If one theme came out on top during seven days of industry programming at the 53rd International Leipzig Festival for Documentary and Animation (Oct 18 – 24), it was that of creative distribution. Alongside an extensive film program that included competitions and special programs, DOK Leipzig, under the banner ‘The Art of Documentary,’ presented an inspiring industry component that embraced marketing, distribution, cross media discussions and coproduction meetings, aimed towards hashing out DIY alternatives for European documentary filmmakers amidst an ever-evolving market.
Festival organizers across the board agreed that DOK Industry upped its ante this year by presenting more panels that took the form of DOK Summits and DOK Podiums, where international experts discussed current trends, such VoD and crowdfunding, on insightful panels that provoked controversy.
The objective, says DOK Market Coordinator Susanne Guggenberger, is to encourage European doc-makers to think about their distribution strategies and alternative forms of financing and marketing.
‘We brought in Americans this year with a different point of view and an awareness of their audience,’ she says. Online platforms, for example, are still approached with hesitancy in Germany, partly due to precarious funding through MEDIA, the support program for the European audiovisual industry. ‘The Americans know that online platforms are more about marketing than money. It’s a tool to find your audience, which is the most important part. And when you find your audience you can make revenues.’
Thursday’s DOK Podium explored the anarchist undertones of DIY Crowdfunding with Jamie King (Steal This Film series, CEO, VODO.net), Matthias Lavaux (publishing manager, Touscoprod) and moderator Peter Wintonick (Necessary Illusions). The spirited panelists shared their experiences to knowledge-thirsty indie filmmakers about ‘financing content creations in a post-capitalistic world.’ Essentially, crowdfunding operates on reciprocity, where filmmakers ask for donations from viewers with the promise of payback through small rewards. It’s a tactic that also works towards film promotion. ‘You create a sponsor of a film by getting someone else to download it,’ says King.
DOK Summit, ‘My Market, My Film – Distribution and Marketing Today’, explored opportunities for filmmakers to take charge of their business strategies and not be fearful of less conventional methods. Panelist Hans Spielthenner (CEO, ohm:tv) feels that these days, exclusivity doesn’t work. Similarly, Scilla Andreen (CEO, Indieflix.com) and panelist of the DOK Podium, ‘Diving into Distribution’, emphasized the notion of ‘sharing instead of owning.’ Of course, opinions did differ. Simon Kilmurry (P.O.V. executive director, PBS) warned of the myths about DIY that lead filmmakers to spend more time on marketing their films themselves than actually producing content.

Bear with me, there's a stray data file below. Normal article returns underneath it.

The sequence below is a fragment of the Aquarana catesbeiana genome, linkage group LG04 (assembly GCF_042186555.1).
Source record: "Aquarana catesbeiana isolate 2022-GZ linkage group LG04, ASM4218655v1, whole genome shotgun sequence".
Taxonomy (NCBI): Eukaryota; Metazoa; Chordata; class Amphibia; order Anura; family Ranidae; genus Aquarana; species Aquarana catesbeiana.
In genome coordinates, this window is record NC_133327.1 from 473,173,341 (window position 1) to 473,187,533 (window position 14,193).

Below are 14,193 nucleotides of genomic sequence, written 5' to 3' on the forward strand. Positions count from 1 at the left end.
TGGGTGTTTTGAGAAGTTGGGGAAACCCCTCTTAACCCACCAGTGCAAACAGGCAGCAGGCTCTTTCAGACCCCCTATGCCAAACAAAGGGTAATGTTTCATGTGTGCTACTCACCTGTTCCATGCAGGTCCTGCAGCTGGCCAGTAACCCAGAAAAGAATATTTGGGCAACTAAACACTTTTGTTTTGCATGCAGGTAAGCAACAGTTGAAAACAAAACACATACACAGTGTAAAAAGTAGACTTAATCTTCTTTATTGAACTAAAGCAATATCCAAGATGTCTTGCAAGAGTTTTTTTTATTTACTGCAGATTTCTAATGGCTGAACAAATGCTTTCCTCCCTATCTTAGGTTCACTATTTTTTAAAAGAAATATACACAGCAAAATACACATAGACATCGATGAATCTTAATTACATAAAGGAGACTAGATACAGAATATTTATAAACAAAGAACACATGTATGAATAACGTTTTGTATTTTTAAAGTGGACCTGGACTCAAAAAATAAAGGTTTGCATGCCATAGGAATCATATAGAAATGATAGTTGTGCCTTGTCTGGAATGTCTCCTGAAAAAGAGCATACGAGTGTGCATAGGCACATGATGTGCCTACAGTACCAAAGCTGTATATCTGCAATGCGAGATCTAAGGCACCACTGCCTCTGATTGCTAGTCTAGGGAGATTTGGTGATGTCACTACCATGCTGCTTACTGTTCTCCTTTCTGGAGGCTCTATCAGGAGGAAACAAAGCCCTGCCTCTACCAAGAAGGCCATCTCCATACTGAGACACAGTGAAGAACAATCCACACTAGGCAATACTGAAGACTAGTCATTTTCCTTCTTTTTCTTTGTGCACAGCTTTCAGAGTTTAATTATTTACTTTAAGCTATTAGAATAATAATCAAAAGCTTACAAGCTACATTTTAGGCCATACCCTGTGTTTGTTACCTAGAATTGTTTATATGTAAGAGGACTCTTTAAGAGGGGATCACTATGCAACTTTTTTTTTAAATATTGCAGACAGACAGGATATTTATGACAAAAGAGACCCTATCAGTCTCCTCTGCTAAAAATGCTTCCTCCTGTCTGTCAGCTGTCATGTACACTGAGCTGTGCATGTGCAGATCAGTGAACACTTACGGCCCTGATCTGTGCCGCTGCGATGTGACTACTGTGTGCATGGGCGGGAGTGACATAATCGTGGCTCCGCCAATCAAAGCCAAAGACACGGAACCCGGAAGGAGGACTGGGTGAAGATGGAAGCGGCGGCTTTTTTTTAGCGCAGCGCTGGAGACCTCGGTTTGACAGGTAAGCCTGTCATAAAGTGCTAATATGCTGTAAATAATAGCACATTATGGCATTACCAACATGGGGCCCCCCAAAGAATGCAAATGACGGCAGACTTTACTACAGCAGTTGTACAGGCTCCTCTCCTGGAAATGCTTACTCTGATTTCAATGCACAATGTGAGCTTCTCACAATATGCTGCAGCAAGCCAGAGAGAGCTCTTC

During the two days of DOK Leipzig’s coproduction meetings, 38 documentary projects were invited for one-on-one development meetings with producers and commissioning editors, along with a selection of panels that provided possibilities in coproductions and financing.
One of the most important aims of the coproduction meetings, says head of the fest’s industry department, Christine Hille, is to assure filmmakers that money is still available from national funds, which makes projects more attractive to broadcasters. Nevertheless, even without secured funding, Hille says, ‘you will still find a network within Leipzig to promote your film.’
‘It’s good that we can make films with a certain amount of freedom,’ adds Guggenberger. ‘But on the other hand, television budgets are being cut and commissioning editors are handcuffed. So what we can do as a festival is give inspiration.’
But there’s also encouragement to be proactive. ‘ Stop waiting to get a fund, stop waiting for someone to watch your film, to buy your film,’ continues Guttenberger. ‘When [your project] doesn’t work with television stations, think about what else you can do.’